For a brief time in 1944, American playwright Lillian Hellman (1905 – 1984) was in the Soviet Union as a guest artist of VOKS, the Soviet agency that supervised all cultural exchanges with foreigners from the West. Having leftist sympathies, she was impressed with much of what she saw in war-torn Russia and she penned this account of the Nazi retreat:
"I watched these soldiers and listened to their voices and thought again that one of the most remarkable of Russian qualities is their ability to speak about war, death, love, and hate without self-consciousness and without fake toughness; they speak simply, like healthy people who have never learned to be ashamed of emotion."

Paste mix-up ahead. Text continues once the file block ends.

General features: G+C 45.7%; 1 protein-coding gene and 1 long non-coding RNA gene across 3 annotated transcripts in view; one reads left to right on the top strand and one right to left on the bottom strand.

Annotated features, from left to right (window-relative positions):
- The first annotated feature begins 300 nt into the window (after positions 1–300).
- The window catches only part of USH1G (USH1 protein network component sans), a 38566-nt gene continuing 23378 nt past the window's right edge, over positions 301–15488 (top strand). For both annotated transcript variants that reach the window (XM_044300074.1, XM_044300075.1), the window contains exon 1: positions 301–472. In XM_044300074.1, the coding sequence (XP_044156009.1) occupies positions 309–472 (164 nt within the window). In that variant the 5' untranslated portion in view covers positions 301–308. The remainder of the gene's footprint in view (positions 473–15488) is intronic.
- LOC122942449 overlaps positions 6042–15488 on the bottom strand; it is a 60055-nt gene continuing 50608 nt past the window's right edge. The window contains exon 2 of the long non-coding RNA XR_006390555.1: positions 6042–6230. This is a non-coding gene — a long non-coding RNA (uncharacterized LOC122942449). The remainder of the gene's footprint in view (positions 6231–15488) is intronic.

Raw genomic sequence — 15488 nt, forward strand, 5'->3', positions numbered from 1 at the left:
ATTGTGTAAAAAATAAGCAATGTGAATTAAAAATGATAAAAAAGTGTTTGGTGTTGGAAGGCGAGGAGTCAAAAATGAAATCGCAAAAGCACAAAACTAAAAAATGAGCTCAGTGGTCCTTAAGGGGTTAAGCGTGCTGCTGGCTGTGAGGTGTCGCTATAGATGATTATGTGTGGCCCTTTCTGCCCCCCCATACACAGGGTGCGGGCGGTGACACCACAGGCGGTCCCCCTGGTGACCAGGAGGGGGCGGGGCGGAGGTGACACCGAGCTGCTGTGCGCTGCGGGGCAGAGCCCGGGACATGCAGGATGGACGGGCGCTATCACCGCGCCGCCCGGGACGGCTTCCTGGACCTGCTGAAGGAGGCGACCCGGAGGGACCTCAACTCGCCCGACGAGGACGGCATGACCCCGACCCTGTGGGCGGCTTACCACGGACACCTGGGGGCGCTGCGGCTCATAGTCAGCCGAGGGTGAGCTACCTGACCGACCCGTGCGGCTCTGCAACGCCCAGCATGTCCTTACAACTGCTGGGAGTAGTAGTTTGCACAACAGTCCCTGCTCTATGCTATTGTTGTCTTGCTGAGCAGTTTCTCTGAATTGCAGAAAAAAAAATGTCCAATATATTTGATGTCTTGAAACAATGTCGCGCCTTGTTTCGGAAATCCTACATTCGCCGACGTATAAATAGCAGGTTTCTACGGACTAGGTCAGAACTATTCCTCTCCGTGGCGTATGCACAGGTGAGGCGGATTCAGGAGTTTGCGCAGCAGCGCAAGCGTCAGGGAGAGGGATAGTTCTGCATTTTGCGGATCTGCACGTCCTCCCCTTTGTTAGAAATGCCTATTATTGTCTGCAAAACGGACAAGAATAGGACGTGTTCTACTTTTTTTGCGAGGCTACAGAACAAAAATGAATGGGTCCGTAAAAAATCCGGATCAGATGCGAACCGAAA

Click here to read about the siege of Lenningrad.
Click here to read a 1939 STAGE MAGAZINE profile of this writer.